The world of digital economies, innovation, and global value chains (GVCs) is changing rapidly. Every day there are stories about new technologies, services, and products that present unexpected possibilities and unforeseen challenges. There is potential to harness these innovations to revolutionize development across ASEAN, especially through regional initiatives that support its small and poorer members. If ASEAN countries are to maximize these opportunities, they will need international, regional, and national rules that facilitate digital industrialization, close the digital divide, and correct the development asymmetries that currently favor developed countries and their corporations. The wrong rules will deny ASEAN writ-large those benefits.
Driven by this spirit, ASEAN countries have pushed for binding commitments from the Regional Comprehensive Economic Partnership (RCEP) members on e-commerce. In February 2015, the Trade Negotiation Committee (TNC) of RCEP endorsed a proposal to establish a separate working group on e-commerce (WGEC) with the aim of formalizing a chapter on e-commerce in the final agreement. The agreement and the issues being negotiated have been kept confidential, but a few chapter drafts leaked including the “Terms of Reference (TOR)” for the WGEC. The leaked drafts showed that the e-commerce text tabled and promoted by Japan in RCEP largely mirrors the Comprehensive and Progressive Agreement for Trans-Pacific Partnership (CPTPP), also known as the Trans-Pacific Partnership agreement (TPP or TPP-11) template which promotes the American e-commerce model.
The new e-commerce regime is not about “free trade” and barely about real commerce. As with the WTO’s Agreement on Trade-Related Aspects of Intellectual Property Rights (TRIPS), it aims to protect and entrench the oligopoly of first movers. But even more than that, the proposed new global norms would consolidate the dominance of the technology giants over digital technologies, infrastructure, services, and – above all – data, the new oil of the 21st century. ASEAN economies risk being locked into a state of dependency that some are describing as digital colonialism.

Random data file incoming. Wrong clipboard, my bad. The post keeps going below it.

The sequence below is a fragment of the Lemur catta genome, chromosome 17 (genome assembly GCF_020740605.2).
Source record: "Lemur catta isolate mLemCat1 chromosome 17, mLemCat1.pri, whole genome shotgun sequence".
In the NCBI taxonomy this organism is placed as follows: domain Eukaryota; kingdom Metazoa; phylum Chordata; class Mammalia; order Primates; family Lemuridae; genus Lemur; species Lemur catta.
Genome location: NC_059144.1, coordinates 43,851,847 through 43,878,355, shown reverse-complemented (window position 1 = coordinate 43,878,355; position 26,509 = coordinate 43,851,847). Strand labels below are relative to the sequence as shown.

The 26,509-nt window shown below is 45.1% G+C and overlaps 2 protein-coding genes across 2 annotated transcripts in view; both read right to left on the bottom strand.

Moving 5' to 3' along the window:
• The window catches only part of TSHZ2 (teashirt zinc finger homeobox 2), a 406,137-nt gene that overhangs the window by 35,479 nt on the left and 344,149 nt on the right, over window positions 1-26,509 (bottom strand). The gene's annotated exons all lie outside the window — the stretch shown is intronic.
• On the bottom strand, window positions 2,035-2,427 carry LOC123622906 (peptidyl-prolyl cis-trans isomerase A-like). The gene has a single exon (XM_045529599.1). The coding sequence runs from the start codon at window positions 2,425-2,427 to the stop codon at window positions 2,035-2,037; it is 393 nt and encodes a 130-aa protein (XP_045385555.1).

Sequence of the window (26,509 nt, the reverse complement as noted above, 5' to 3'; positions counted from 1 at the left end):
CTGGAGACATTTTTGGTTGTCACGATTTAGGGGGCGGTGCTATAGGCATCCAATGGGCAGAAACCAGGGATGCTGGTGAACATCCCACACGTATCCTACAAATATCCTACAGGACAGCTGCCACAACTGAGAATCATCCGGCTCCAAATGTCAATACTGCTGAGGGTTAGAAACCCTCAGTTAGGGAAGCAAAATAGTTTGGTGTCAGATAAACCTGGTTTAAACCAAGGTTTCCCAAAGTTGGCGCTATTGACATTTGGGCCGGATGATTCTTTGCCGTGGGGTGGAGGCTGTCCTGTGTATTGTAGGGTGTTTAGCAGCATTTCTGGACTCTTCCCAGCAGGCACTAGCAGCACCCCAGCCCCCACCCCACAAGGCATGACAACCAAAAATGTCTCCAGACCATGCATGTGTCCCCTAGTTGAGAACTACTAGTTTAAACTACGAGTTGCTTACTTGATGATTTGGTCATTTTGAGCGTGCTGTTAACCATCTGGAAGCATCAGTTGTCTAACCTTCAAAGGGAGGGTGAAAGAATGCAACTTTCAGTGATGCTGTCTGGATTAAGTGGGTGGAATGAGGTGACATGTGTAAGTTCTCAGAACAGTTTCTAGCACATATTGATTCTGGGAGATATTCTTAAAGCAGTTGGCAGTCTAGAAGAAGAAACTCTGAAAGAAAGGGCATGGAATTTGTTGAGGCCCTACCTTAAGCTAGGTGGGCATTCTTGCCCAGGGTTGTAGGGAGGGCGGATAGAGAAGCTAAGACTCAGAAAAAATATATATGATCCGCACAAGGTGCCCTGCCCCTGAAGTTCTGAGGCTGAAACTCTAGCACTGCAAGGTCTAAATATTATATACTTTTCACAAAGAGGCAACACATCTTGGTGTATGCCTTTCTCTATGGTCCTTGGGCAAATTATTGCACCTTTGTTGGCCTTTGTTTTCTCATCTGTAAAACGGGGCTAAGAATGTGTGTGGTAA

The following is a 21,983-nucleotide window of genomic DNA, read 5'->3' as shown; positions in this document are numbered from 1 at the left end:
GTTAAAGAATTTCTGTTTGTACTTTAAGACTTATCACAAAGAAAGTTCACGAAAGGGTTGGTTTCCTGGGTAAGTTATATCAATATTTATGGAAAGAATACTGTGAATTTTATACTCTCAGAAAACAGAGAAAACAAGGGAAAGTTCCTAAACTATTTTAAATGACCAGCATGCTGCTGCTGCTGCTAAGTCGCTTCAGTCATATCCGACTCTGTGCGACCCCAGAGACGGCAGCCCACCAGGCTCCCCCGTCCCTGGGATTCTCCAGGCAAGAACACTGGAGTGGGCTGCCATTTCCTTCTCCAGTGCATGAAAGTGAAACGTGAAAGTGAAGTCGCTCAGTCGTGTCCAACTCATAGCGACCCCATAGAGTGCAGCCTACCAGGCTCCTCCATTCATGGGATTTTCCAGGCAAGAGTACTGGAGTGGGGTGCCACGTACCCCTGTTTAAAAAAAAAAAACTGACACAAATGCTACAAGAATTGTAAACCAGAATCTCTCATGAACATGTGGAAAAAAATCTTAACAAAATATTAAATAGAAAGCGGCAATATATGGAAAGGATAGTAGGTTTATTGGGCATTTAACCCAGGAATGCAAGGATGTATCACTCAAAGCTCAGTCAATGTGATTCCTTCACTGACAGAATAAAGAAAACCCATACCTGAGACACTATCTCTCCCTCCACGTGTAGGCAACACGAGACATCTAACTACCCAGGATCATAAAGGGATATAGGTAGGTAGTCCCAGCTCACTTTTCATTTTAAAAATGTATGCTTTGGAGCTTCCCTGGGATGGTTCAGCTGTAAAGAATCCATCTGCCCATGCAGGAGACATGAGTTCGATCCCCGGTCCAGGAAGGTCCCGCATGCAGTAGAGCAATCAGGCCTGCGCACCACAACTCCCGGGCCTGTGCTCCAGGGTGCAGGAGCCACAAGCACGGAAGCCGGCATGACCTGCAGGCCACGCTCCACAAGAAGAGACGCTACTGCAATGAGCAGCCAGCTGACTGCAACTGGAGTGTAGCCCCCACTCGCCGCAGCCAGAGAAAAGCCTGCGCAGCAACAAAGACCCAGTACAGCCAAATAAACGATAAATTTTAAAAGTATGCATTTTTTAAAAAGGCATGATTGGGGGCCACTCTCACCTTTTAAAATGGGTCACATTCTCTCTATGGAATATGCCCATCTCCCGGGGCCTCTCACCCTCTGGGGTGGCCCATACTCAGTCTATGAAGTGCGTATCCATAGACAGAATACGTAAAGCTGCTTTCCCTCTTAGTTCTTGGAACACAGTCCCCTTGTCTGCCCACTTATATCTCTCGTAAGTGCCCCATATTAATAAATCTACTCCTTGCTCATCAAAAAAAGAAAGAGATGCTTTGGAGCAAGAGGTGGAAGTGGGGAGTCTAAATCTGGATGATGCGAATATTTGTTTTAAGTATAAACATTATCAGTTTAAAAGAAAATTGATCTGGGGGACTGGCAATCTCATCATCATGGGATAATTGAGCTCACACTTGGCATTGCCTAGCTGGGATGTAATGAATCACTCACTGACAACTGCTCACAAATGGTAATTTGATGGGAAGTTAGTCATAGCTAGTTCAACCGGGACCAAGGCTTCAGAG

The E-commerce Regime
The e-commerce chapters or annexes in the mega-agreements embody virtually all the U.S. tech industry’s demands. They embed the power of incumbents and erect barriers to digital industrialization by developing countries and their affordable and reliable access to GVCs. The TPP, TiSA, RCEP, EU–Japan FTA, and WTO proposals share three substantive elements:
- Prohibitions on national requirements to store or process data locally, transfer or provide access to source code, use local computer facilities, include local content in electronic transmissions, and transfer technology as a condition of foreign investment;
- Weak provisions on the protection of consumers and personal information, restrictions on censorship, unsolicited commercial electronic messages (spam), and access to and use of the Internet and open networks;
- Promoting actual cross-border commerce by eliminating customs duties on electronic transmissions, streamlining transactions through electronic authentication and e-signatures, and international cooperation.
Under this regime, a government cannot stop a service supplier from another party operating in its country from transferring or processing data offshore, including personal or commercial information. While the rules do not explicitly refer to “storage” of data offshore, such a restriction would be covered as a “measure that affects trade by electronic means.” Governments are not allowed to even specify a list of acceptable countries to which the data can be transferred and processed. Under TiSA, the operator would simply have to establish a need to transfer the data offshore “in connection with” the conduct of its business (TiSA, article 2.2). In other agreements, it is “for the conduct of the business” (TPPA, article 14.2.2), which would protect the export of data by operators of search engines and digital marketplaces, as well as sectors like insurance, tourism, online education, and mining.